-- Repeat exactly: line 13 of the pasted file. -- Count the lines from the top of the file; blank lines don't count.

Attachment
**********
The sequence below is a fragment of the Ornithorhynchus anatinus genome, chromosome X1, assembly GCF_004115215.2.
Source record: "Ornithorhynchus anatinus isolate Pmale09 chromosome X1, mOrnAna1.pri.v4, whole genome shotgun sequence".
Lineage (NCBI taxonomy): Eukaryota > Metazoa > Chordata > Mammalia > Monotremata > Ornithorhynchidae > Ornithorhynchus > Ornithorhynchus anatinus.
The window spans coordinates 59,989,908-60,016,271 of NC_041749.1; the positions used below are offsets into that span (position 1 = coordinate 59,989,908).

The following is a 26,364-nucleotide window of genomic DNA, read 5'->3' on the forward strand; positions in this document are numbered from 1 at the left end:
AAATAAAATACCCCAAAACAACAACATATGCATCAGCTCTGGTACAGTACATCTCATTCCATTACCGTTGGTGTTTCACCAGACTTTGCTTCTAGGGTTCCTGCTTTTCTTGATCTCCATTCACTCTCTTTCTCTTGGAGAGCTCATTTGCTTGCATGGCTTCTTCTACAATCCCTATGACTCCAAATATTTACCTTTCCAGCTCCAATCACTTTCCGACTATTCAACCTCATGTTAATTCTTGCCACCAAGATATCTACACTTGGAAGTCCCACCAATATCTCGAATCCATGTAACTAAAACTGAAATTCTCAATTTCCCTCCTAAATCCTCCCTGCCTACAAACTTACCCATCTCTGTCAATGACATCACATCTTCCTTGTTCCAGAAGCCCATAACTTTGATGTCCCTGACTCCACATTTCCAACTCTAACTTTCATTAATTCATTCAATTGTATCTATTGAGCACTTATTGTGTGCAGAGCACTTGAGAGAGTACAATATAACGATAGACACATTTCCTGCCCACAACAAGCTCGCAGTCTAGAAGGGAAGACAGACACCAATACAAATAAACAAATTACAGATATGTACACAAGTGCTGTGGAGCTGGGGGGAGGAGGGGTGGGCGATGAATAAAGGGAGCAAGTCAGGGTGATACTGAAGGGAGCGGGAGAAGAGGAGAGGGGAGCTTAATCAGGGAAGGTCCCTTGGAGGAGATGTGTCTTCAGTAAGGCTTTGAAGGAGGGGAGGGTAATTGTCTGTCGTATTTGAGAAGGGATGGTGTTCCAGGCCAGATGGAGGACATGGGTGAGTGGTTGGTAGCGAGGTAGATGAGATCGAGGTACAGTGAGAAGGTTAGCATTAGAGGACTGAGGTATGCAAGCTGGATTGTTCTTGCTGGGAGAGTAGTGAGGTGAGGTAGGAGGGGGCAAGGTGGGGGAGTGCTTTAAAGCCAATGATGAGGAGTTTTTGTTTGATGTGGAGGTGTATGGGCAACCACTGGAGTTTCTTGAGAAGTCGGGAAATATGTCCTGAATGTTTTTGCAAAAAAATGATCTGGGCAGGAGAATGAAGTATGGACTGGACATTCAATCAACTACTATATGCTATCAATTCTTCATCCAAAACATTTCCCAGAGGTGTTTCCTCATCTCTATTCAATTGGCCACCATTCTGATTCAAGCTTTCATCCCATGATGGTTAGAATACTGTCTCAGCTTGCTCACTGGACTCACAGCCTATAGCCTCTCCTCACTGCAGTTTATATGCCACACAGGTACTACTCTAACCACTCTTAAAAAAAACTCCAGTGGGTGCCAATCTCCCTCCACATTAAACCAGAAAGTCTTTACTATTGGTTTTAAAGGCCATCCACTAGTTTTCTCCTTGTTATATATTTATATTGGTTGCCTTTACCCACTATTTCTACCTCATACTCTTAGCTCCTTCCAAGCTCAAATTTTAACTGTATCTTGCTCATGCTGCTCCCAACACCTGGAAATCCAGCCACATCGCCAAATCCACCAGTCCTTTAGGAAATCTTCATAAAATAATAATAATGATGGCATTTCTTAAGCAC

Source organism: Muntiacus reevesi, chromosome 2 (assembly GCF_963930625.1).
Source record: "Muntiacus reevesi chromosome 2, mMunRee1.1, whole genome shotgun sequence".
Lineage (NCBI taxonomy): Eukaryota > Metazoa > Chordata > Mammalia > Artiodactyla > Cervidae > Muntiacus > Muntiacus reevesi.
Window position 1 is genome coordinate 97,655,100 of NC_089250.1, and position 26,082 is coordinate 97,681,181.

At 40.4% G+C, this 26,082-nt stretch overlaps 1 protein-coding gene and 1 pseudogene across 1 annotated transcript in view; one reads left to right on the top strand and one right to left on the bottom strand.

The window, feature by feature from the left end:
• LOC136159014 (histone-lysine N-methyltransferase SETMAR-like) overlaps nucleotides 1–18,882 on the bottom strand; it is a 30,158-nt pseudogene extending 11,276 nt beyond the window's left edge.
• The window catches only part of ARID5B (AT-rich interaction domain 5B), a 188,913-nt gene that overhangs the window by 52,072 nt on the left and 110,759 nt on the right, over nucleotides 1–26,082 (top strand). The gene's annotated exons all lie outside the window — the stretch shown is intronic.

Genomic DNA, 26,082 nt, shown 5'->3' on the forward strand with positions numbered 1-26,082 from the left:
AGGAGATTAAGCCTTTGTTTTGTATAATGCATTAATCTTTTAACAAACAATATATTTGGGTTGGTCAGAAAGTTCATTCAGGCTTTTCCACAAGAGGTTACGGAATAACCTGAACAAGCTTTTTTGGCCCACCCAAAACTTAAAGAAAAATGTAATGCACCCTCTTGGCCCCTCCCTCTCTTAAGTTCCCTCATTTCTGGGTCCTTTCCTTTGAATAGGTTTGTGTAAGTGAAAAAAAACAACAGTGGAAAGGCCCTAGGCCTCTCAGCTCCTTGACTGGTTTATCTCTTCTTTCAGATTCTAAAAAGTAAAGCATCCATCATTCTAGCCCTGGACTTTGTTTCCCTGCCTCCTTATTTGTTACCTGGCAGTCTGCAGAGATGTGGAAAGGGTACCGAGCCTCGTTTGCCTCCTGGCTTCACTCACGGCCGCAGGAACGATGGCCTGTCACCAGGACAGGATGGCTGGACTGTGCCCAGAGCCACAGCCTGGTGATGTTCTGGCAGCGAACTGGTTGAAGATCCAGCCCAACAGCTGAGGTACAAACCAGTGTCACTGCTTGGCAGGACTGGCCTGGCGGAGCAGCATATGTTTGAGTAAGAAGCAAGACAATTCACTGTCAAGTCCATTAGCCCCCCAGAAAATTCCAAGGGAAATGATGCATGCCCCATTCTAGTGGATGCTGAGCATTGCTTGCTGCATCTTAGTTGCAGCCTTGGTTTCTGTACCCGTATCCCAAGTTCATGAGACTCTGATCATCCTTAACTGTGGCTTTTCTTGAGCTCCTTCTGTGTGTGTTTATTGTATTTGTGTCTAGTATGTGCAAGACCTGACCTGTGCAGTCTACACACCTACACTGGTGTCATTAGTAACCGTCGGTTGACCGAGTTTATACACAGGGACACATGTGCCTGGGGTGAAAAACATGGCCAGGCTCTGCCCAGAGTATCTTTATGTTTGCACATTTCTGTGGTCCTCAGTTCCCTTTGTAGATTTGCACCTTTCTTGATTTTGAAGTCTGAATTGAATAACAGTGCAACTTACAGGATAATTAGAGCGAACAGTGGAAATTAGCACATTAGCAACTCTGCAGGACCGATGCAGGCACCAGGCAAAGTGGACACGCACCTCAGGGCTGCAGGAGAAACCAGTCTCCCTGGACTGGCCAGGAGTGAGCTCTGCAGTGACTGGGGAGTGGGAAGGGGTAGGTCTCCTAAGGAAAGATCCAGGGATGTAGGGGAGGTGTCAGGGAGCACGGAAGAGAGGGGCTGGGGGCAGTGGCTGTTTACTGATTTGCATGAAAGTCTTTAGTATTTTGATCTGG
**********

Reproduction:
• LOC136159014 (histone-lysine N-methyltransferase SETMAR-like) overlaps nucleotides 1–18,882 on the bottom strand; it is a 30,158-nt pseudogene extending 11,276 nt beyond the window's left edge.